Yes, it is the end of the winter squash season here, but I just couldn’t help myself when I heard the last of the Kabocha squash on the gourd shelf speaking to me – “Make soup! Make soup!” I’ve been lusting after all of the wonderful soups over at Cooking’s Good, so I knew it was time to make my own. I’ve been making this Kabocha Squash Fennel soup since last winter and have shared it a few times with family and friends with great reviews. Now I’m sharing it with you.
I discovered Kabocha squash, or Japanese squash, last winter when my produce guy recommended it. As we were talking another shopper picked up a couple of Kabochas so I asked her how she cooked them. She recommended roasting with the seeds in and then using the squash in the same manner as you would use any other winter squash. I did exactly that and she was spot on! The pulp was creamy and sweet, and had a flavor like no other winter squash. I was in love. I’ve only just begun to experiment with the ingredient, but everything I’ve tried thus far as been excellent! At the end of this post I’ve provided links to other Kabocha squash recipes.
Kabocha Squash Fennel Soup Recipe
Recipe Author: MJ of MJ’s Kitchen
Serves: 4 to 6 (depending on the size of the squash)
Prep and Cook time: 1.5 hours (See Kitchen Notes on how to save on time.)
1 medium to large Kabocha Squash (or other winter squash)
olive oil and salt (for roasting squash)
1 Tbsp. olive oil
1 Tbsp. butter (See Kitchen Notes)
1/2 cup onion, chopped
1 fennel bulb, thinly sliced
1 Tbsp. ginger garlic paste (or 2 tsp. grated ginger root and 2 tsp. minced garlic)
2 cups vegetable broth or chicken broth/stock
3 cups water (maybe more for desired consistency)
1 tsp. turmeric
½ tsp. to 1 tsp. red chile powder (depending on how spicy you want it)
Salt to taste
1 Tbsp. rice vinegar
3 Tbsp. toasted pumpkin seeds
1 tsp. chopped fennel fronds (optional)
- Preheat oven to 400°.
- Cut the squash in half top to bottom. Leave in the seeds. Wipe the cut surfaces with olive oil, and then sprinkle with salt.
- Line a sheet pan with aluminum foil. Place the squash on the foil cut side up and place in the oven. Bake for a 50 to 60 minutes until the squash is done. Test with a fork. If the fork goes through easily, it’s done.
- Remove the seeds. Scoop the pulp into a bowl. Compost or save the peel for another use because it is edible.
- While the squash is roasting, heat the olive oil and butter over medium low heat in a large soup pot. Add the onion and fennel. Cook, stirring occasionally for 5 minutes.
- Add the ginger and garlic (or ginger garlic paste). Cook for 2 minutes.
- Add the broth, water, turmeric, and chile powder. Bring to a boil, then reduce heat and simmer for 10 minutes. Add the squash pulp and stir to combine with fennel. Remove from heat.
- Puree the soup in a blender or with an immersion blender.
- Slowly bring the pureed soup to a simmer. Continue to cook for 10 – 15 minutes, stirring occasionally. If it gets too thick, add more water or broth until you get the desired consistency.
- Add the vinegar. Heat for 1 minute. Taste and add salt if needed.
- Ladle the soup into bowls and top with the toasted seeds and chopped fennel fronds.
Serve with crackers or a toasted garlic bread.
Kabocha substitutes – You can make this soup with butternut squash, pumpkin, or sweet potatoes.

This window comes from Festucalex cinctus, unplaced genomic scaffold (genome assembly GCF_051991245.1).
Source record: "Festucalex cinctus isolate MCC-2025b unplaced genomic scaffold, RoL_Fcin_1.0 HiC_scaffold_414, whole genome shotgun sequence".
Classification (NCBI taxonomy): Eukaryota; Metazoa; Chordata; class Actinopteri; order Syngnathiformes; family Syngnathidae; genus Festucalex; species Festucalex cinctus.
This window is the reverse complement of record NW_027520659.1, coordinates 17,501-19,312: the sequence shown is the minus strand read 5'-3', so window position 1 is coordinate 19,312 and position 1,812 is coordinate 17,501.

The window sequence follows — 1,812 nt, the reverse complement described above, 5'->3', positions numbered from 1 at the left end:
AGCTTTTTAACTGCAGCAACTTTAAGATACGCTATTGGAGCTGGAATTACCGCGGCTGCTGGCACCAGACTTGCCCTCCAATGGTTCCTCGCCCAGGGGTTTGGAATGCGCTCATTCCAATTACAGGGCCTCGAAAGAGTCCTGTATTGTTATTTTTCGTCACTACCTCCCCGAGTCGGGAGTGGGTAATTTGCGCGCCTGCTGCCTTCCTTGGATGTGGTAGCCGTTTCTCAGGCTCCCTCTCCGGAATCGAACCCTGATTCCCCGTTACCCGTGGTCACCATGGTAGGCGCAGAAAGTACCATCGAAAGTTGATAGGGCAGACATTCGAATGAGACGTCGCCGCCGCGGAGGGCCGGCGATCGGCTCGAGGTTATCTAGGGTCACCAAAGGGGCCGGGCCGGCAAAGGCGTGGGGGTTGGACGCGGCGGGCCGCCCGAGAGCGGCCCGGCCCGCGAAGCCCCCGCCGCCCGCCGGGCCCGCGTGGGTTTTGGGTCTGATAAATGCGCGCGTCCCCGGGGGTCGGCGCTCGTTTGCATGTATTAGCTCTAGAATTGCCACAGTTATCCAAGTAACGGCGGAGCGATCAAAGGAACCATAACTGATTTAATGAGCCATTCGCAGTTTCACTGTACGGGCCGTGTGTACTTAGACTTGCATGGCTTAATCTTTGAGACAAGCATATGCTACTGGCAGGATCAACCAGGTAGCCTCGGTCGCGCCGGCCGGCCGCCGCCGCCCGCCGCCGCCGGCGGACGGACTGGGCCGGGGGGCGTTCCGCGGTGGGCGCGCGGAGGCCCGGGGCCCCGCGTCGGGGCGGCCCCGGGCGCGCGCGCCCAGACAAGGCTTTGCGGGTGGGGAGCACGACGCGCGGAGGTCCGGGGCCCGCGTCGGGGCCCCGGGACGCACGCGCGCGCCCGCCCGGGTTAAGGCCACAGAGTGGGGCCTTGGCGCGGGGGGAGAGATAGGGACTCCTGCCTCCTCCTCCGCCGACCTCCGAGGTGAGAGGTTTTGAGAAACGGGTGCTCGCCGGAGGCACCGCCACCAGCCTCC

Roasting the squash – I’ve gotten to the point that I don’t remove the seeds from squash before roasting. I find that they are much easier to remove after roasting. Also, some things that I’ve read say that they add flavor during the roasting process. Not quite sure about that one, but it makes sense.
Making this a weekday soup – On Sunday you could roast the squash while doing other things around the house. Once done and cooled, remove the seeds, scoop out the pulp and store in the refrigerator until you’re ready to make the soup. The soup comes together in less than 45 minutes once the squash is roasted. You could also just make the soup on the weekend and have it a couple of times during the week.
Toppings – I’ve tried a variety of toppings and the best by far are toasted pumpkin seeds. Peanuts made it taste too much like peanut butter soup, toasted coconut flakes died in the soup and didn’t add much to the flavor, and cheese didn’t work at all.
Vegan – To make this soup vegan, use vegetable broth, omit the butter and increase olive oil to 2 Tbsp.
How to Toast Pumpkin Seeds (Pepitas) or Other Seeds
- To toast, heat a small, heavy skillet over a medium heat.
- Add 2 to 3 tablespoons pumpkin seeds.
- Toast the seeds by flipping them in the pan about every minute or so until toasted. Be aware that pumpkin seeds will swell and pop. Some get so excited that they pop right out of the pan.
- Once toasted transfer to a glass dish.
- Use as a topping for salads and soups.
For another version of toasted pepitas, try these Sweet and Spicy Pepitas.
More information and recipes on Kabocha Squash
Kabocha Pork Stir Fry Recipe by Just One Cookbook
Steamed Kabocha Cakes by Roti n Rice
Spiced Rice and Squash by Roti n Rice
Pinakbet by Wok With Ray
Thai Red Curry with Kabocha Squash by Eat, Live, Run
This recipe has been linked to the following blog hops. Click on the links for more delicious recipes!
Weekend Potluck, Fusion Friday, Sunday Night Soup Night, Meatless Monday, Midnight Maniac Meatless Monday, Gallery of Favorites, Tuesday’s Tasty Tidbits, Made From Scratch Tuesday, Slightly Indulgent Tuesday, Traditional Tuesdays, Hearth and Soul, Totally Tasty Tuesday, Fat Tuesday, Midweek Fiesta, Allergy-Free Wednesday, Whole Food Wednesday, This Chick Cooks Recipe Swap, Full Plate Thursday, Gluten-Free Wednesday
This recipe made the FoodBuzz Top 9 on March 12, 2012. Thanks to all my supporters!